As the Justice Department investigation into Rudy Giuliani’s Ukrainian dealings continues, the Republican Party is ignoring the controversy and shelling out tens of thousands of dollars to a curious pair: a husband-and-wife team of associates who played key roles in his alleged efforts to meddle in the 2020 presidential election.
The Republican National Committee paid $20,000 last month to DiGenova & Toensing LLP, a law firm helmed by two longtime GOP insiders who are married to each other: Joe DiGenova and Victoria Toensing.
According to a campaign finance report that the RNC filed on Friday, the $20,000 was for “legal and compliance services,” and it was made July 12—just days after the D.C. Court of Appeals suspended Giuliani’s license to practice law in the city.
The RNC has never paid the firm before, according to records with the Federal Election Commission. And while Toensing is an influential GOP lawyer with extensive ties in Washington, her firm hasn’t engaged in much official political work. The RNC’s one $20,000 check actually outweighs the shop’s entire combined total in political payments since 2006, according to federal records.
It is, of course, perfectly legal for the RNC to pay this law firm. But it comes at a time when the GOP and former President Donald Trump seem to have almost abandoned Giuliani—as well as anyone else who’s wrapped up in the former New York City mayor’s alleged foreign influence scheme.
That scheme is now reportedly at the center of an ongoing investigation into Giuliani, and the probe has reportedly swept up Toensing and DiGenova.
Toensing, a former top DOJ official herself, was the subject of a search warrant this April when federal agents seized her phone in a raid at her D.C. home. An earlier “covert warrant” reportedly scooped up other communications via iCloud accounts belonging to Giuliani and Toensing.
“They have reviewed this information for a year and a half without telling us or Victoria Toensing,” Giuliani’s lawyer Mark Costello told The Daily Beast after the raids.
Toensing’s lawyers initially resisted the government’s efforts to review the evidence via a “special master,” peppering prosecutors with complaints about attorney-client privilege. Those negotiations may have bought Giuliani some time. But in a court filing last week, Toensing suddenly dropped out of the process.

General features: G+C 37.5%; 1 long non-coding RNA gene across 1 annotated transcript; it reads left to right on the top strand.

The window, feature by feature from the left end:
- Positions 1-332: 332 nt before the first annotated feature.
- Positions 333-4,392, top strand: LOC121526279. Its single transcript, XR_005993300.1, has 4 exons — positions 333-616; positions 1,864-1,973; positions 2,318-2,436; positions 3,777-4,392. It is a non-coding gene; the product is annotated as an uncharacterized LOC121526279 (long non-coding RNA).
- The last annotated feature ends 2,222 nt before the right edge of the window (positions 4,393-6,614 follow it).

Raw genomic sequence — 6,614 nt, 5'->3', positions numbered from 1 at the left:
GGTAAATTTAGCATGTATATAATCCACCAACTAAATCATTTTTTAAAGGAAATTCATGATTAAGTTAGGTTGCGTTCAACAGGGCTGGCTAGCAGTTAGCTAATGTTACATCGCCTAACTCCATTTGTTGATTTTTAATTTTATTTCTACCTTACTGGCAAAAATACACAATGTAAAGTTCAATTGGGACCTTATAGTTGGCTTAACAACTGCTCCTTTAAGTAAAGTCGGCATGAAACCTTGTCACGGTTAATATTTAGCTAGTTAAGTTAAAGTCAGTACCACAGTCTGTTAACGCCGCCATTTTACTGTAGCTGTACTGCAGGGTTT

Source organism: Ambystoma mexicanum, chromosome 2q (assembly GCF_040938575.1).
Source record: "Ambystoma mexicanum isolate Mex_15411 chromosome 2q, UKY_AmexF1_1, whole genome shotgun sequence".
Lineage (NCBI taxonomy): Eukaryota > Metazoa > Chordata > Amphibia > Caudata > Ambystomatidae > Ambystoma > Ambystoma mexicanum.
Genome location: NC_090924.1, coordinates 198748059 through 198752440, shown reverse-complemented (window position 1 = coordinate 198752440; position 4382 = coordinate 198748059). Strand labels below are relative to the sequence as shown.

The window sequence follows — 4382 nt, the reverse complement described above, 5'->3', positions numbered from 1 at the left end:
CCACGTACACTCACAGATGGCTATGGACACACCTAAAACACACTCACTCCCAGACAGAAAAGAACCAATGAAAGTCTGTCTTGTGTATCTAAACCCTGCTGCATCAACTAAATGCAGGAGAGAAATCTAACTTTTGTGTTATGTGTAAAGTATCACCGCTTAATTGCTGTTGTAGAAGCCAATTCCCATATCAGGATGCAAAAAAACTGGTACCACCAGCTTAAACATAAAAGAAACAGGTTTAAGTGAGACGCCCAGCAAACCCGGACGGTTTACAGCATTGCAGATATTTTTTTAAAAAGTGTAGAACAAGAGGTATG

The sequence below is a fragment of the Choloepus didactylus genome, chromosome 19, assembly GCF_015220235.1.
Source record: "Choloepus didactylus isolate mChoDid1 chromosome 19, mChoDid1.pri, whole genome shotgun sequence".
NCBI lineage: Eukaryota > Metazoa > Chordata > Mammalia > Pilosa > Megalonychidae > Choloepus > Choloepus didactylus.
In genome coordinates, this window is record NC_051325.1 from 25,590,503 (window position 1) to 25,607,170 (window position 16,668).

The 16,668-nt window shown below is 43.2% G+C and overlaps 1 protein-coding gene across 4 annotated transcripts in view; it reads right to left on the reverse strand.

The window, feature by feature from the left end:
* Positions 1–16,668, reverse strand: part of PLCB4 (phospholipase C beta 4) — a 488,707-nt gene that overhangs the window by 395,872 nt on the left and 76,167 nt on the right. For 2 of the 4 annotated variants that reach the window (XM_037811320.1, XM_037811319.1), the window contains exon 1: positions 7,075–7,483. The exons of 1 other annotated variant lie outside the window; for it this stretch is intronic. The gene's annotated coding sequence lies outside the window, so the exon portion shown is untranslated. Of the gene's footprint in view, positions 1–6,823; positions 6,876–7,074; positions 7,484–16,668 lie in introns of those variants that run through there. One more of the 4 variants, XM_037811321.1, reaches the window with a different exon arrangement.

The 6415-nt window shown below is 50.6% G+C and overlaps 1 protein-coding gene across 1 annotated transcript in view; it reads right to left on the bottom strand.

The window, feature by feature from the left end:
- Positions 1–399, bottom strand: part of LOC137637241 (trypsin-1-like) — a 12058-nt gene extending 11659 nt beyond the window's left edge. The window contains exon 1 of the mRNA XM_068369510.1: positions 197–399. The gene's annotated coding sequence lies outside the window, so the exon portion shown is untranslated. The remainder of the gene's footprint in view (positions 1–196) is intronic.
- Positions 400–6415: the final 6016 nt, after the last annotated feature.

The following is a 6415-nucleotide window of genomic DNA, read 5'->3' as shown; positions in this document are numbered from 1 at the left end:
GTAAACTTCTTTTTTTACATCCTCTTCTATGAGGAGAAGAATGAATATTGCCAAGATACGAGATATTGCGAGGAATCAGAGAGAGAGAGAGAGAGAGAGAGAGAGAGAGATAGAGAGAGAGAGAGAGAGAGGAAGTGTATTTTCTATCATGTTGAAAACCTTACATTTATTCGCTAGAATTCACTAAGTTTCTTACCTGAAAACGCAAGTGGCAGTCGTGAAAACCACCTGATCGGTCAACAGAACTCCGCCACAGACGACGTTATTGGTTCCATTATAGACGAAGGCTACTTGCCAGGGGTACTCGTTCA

Toensing and DiGenova have also played a part in Giuliani’s post-election court challenges, and they were central to the efforts to entice Ukraine to open an investigation into Joe Biden’s son, Hunter Biden. Specifically, the lawyers represented Dmitry Firtash, a Ukrainian oligarch who reportedly worked with Giuliani and the two lawyers to help take down the Bidens.
Firtash, who lives in Austria while evading extradition to the United States on corruption charges, reportedly collaborated in 2019 with Giuliani and former associate Lev Parnas to dig up dirt on then-candidate Joe Biden and his son Hunter. Toensing and DiGenova reportedly joined the effort that spring, with Firtash hiring them in June. In doing so, they replaced former attorney Lanny Davis—who had registered as a foreign agent for the work.
The next month, the husband-and-wife team met with then-attorney general Bill Barr to try to roll back the indictment against Firtash. For their trouble, Firstash paid Toensing and DiGenova as much as $1 million. In September 2019, about a month ahead of Parnas’ arrest on campaign finance charges, a lawyer for Firtash wired $1 million to a bank account belonging to Parnas’ wife, which Parnas’ attorney claimed at the time was a real estate loan.
Giuliani, meanwhile, claims he worked for Trump for free, which is perhaps part of the reason Giuliani says he’s broke.
In an interview after this article was published, Davis, who along with former Chicago U.S. Attorney Dan Webb recently resumed his representation of Firtash, told The Daily Beast that his client denies the allegations and had been roped into the narrative against his will.
“Mr. Firtash was never part of [Toensing and DiGenova’s] mandate to associate with Giuliani or anybody else to interfere in U.S. elections or dig up dirt on the Bidens. He did not have any conversations with Giuliani or finance those efforts, and never authorized anyone to be involved in that,” Davis said, adding that Firtash has said that while doing so might have “helped Mr. Giuliani, it would not have helped Mr. Firtash with his legal problems.”
The former mayor has been defending himself on several legal fronts, from civil suits related to his post-election litigation efforts to the federal probe into his work with foreign clients in Turkey and Ukraine. And the accompanying financial pressure has created rifts between Giuliani’s camp and former President Trump’s inner circle, with The New York Times reporting in May that Giuliani’s allies were pressing the Trump campaign to dig into its war chest on his old friend’s behalf.
While Toensing is apparently raking it in with the GOP, she hasn’t been much of a financial booster herself for the party. In total, Toensing has donated $1,025 since Trump’s election, according to FEC filings, and she has never given to Trump himself. In early January, she contributed $250 to the Senate Conservatives Fund. The group refunded the money a week later, federal records show.
The Daily Beast reached out to the RNC, DiGenova, Toensing, and a Giuliani spokesperson for this article, but did not receive a comment from anyone.
—Updated at 2:34 p.m., 08/24/2021, with comment from Lanny Davis